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The climate transition demands ‘a massive change in infrastructure’: Duke Energy CEO

·3 min read
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President Joe Biden is expected to make the case for his $2 trillion infrastructure proposal during a primetime address to Congress on Wednesday night, placing the overhaul at the center of his administration's effort to rejuvenate the economy and address climate change.

Business groups like the Chamber of Commerce and the Business Roundtable have criticized the corporate tax hike from 21% to 28% embedded in the plan, while acknowledging the need for government action to improve infrastructure.

In a new interview, Lynn Good — CEO of Duke Energy (DUK), one of the nation's largest utility companies — forwent a position on the plan but said the nation's infrastructure will require "massive change" for the climate transition, adding that she welcomes public spending to ease the transformation and will seek areas of overlap between her company's goals and Biden's.

"When I think about all of the work we're doing around climate, what it really means to Duke Energy is a massive change in infrastructure," she says. "It is retirement of existing assets, and it's bringing new assets."

"It's investing in the grid for reliability and the ability to incorporate all these renewables," she adds. "It's making [electric vehicle] infrastructure available for customers as electrification becomes a part of the equation." 

"So I think of infrastructure as something as a private capital company we are anxious to invest in, certainly public policy can support that," says Good, whose company has vowed to cut carbon emissions 50% below 2005 levels by 2030 and reach net zero emissions by 2050. So far, the company cut emissions 40% below its 2005 levels by the end of 2020, it announced on Wednesday.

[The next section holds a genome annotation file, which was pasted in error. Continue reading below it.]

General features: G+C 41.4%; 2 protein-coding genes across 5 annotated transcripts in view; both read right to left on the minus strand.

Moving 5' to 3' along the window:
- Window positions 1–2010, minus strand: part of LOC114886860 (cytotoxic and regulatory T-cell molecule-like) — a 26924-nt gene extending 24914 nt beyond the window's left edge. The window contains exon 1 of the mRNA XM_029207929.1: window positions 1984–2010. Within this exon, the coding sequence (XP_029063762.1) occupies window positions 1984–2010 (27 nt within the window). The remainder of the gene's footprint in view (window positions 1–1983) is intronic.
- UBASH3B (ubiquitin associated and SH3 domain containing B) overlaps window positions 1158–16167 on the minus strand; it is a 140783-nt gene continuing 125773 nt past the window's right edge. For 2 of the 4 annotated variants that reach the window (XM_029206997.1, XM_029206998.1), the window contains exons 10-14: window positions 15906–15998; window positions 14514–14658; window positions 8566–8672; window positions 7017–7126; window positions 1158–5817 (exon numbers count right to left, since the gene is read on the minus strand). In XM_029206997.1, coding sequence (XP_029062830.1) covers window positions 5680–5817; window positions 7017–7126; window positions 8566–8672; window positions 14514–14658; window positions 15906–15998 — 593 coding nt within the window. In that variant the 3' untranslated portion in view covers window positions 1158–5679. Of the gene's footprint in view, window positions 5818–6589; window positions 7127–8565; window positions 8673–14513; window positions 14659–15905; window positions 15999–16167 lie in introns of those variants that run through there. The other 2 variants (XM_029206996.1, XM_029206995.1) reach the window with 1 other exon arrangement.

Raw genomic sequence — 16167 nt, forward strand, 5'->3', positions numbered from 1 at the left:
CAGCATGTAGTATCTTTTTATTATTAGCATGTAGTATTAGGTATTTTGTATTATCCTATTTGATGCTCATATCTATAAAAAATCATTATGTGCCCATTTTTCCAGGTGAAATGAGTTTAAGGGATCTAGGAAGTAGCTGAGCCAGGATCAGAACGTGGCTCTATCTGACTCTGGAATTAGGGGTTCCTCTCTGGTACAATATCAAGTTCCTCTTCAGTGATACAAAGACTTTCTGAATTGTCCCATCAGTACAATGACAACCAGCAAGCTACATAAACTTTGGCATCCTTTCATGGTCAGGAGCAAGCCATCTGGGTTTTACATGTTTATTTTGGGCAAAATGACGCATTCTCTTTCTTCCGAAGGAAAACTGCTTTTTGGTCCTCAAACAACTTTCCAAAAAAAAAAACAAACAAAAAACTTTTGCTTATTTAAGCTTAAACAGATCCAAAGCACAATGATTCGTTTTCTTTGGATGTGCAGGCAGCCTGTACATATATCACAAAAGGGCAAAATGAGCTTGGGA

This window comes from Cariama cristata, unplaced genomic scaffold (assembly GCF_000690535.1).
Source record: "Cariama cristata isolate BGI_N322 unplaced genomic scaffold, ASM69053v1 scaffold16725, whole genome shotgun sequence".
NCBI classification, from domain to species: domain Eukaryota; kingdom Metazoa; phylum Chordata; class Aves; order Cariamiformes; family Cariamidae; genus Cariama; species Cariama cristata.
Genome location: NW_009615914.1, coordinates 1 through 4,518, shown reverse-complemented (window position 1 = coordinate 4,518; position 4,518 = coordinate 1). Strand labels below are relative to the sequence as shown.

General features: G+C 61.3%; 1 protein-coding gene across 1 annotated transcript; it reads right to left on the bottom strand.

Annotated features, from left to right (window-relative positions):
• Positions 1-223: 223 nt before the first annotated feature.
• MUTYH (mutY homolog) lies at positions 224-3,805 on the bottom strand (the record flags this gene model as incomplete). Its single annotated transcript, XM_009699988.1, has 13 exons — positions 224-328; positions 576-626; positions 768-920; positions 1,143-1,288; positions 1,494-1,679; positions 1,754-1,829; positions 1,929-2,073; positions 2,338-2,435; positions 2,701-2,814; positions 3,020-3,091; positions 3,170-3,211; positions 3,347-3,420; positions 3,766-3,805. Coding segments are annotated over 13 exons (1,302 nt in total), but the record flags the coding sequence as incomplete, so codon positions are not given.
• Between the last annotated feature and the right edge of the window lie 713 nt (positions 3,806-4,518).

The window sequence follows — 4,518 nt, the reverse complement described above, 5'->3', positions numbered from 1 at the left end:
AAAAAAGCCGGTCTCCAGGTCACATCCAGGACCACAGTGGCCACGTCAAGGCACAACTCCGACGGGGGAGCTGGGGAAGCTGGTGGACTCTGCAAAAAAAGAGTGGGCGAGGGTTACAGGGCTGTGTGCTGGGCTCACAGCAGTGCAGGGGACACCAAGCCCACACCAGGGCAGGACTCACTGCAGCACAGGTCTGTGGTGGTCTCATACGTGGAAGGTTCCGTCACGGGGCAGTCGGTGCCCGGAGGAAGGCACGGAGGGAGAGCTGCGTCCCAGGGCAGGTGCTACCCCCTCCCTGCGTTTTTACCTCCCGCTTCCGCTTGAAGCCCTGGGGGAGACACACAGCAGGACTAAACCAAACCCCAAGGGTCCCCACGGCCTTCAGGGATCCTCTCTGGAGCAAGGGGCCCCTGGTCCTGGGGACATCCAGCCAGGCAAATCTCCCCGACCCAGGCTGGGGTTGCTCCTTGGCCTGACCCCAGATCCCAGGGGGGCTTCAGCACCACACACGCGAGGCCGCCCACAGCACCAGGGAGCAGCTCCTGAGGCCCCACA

Biden announced last week that the U.S. aims to cut its overall carbon emissions 50% below 2005 levels by the end of the decade.

The infrastructure plan put forward by the Biden administration would spend $180 billion on research and development, $115 billion on roads and bridges, and $85 billion on public transit, as well as $174 billion to incentivize consumers to buy electric vehicles and $100 billion to upgrade the energy grid, among other areas. The plan seeks to cover the costs through corporate tax hike collected over 15 years. 

Republicans on Capitol Hill have rejected the plan, offering a $568 billion counterproposal that eliminates the tax hike and focuses on traditional nuts-and-bolts infrastructure projects.

Lynn Good, Chair, President, and CEO of Duke Energy, speaks with Yahoo Finance Editor-in-Chief Andy Serwer on an episode of
Lynn Good, Chair, President, and CEO of Duke Energy, speaks with Yahoo Finance Editor-in-Chief Andy Serwer on an episode of "Influencers with Andy Serwer."

Good spoke to Yahoo Finance Editor-in-Chief Andy Serwer in an episode of “Influencers with Andy Serwer,” a weekly interview series with leaders in business, politics, and entertainment.

She spent the first half of her career at now-defunct accounting giant Arthur Andersen, before jumping over to the energy sector in the early 2000s and taking over North Carolina-based Duke Energy as CEO in 2013. 

Today, the company boasts a market cap of more than $76 billion, providing electricity to 7.8 million customers across six states in the Midwest and the South.

Speaking to Yahoo Finance, Good described features of the bill that have drawn her attention, and expressed a willingness to see if there's "any alignment" between Biden's plan and Duke Energy's climate objectives.

"As I understand, some of the things that are being discussed on this infrastructure bill: Incentives for renewable energy, investment in research and development, permitting reform, potentially to make infrastructure a little easier to accomplish in a timely way," she says.

"So we are engaged in the conversation [and] looking for whether or not there's any alignment around what the president is trying to achieve and what we're trying to achieve with the infrastructure bill to achieve our climate goals," she adds.

Update: This story has been updated with new information regarding the carbon emissions reduction achieved by Duke Energy.

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